My Pre-Flight Checklists

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I thought I'd share my custom pre-flight paperwork with you all. I work for a county agency and we like to be very thorough and cover all of our bases. So in additional to just 'following the rules', we go above and beyond to pre-plan and document all of our flights. I created a UAS Operation Brief that outlines all of the information regarding the location (including a satellite image and VFR Sectional Chart), flight maneuvers, flight crew, weather reports, etc. One of these briefs is filled out before each flight and signed off on by our agency's director and the PIC (myself).

I've also created a custom pre-flight inspection and pre-flight checklist, which document the condition of the aircraft, batteries, transmitter and other systems as well as all the steps leading up to take-off.

It's an admittedly cumbersome process that can't really be done at the spur of the moment, but that's kind of the point. There's an abundance of pre-planning, caution, and double checking. All of this helps us fly out missions as effectively as possible. All of this information also helps in the event that someone complains about our flights or in the event of a crash - we can always point back to our brief and checklists and say "Here's how we know we can fly here" or "Here's why I believe the crash was an anomaly or software error"

These checklists aren't the final product. The more we fly, the more we learn. There's things to be added and things to be taken off.

But I wanted to throw these out there to see what you all think! (PDFs are attached)
 

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  • Checklists.pdf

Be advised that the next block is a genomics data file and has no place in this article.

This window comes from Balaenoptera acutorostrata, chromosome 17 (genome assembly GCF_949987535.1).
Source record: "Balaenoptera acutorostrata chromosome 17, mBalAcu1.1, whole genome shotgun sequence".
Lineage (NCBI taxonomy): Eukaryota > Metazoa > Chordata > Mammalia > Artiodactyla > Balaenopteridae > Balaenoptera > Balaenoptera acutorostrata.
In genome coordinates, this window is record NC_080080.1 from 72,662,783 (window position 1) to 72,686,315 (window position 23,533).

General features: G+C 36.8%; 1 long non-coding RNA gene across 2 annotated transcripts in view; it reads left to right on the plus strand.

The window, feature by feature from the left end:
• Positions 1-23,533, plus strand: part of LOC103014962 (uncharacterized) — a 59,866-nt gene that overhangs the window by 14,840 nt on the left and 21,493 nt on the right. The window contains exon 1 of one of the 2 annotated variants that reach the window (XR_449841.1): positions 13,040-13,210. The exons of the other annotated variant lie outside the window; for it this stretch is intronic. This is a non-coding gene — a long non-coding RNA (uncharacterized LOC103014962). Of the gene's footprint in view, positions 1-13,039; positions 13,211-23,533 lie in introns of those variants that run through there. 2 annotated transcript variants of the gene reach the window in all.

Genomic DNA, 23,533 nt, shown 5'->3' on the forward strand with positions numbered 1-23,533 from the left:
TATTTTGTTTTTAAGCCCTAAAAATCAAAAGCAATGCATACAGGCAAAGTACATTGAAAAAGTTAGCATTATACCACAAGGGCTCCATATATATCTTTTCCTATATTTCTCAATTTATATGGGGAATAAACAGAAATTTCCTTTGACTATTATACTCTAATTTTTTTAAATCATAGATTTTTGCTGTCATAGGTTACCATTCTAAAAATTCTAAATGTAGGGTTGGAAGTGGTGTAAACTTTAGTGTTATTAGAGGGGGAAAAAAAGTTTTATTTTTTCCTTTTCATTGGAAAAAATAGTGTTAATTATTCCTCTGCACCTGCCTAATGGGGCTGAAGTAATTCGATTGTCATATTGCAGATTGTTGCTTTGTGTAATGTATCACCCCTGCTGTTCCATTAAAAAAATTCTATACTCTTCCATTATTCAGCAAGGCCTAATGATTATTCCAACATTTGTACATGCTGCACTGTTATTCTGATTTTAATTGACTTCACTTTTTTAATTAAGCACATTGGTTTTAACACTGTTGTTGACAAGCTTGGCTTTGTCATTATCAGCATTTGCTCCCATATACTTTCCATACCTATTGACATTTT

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  • UAS Operation Brief Blank.pdf
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Very NICE!!!!!!!!!!!! Thanks so much for the posting.. Gives us a head start in making sure we have sufficient documentation for flights...
 

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Very nicely done. Do you have IC experience? Both of these look very much IC style work. Clean yet detailed.
 
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Excellent. Thanks for posting.

Sooner or later UAV flights might be restricted in the UK but with documentation like this it gives some credence for a flight.

Sorry to be picky, but on the Pre flight check list on the right hand side the word batery should be spelt battery.;)

Also, as above, instead of Airfield clear would 'Ops area clear?' be more appropriate. To an ex RAF man it makes more sense anyway. :)
 
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Talk about covering your a***e !

And quite rightly too. Excellent. Thanks for posting.

Sooner or later UAV flights might be restricted in the UK but with documentation like this it gives some credence for a flight.

Sorry to be picky, but on the Pre flight check list on the right hand side the word batery should be spelt battery.;)

Also, as above, instead of Airfield clear would 'Ops area clear?' be more appropriate. To an ex RAF man it makes more sense anyway. :)
Good catch on the typo! I'll be sure to fix that.

I have no aeronautics experience other than my recent entrance into UAVs so Ops Area probably would be more appropriate. I thought airfield sounded cool and like a real term hahah!
 
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Very nicely done. Do you have IC experience? Both of these look very much IC style work. Clean yet detailed.
I honestly don't even know what that is!
I'm actually a digital media specialist with a focus in graphic design so clean and detailed is the name of the game.
 
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Definitely covers your back if you want to pin point liability. I think a little too cumbersome such as listening all obstacles. That would seem a little redundant. Conditions can change by the time approval is given. One other sign off I would think is sufficient. The liability could be defined company, employee and drone. You need to cover your bases but, simplicity is most efficient. You focus on what is prudent to your situation.
 

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I honestly don't even know what that is!
I'm actually a digital media specialist with a focus in graphic design so clean and detailed is the name of the game.


Incident Command :)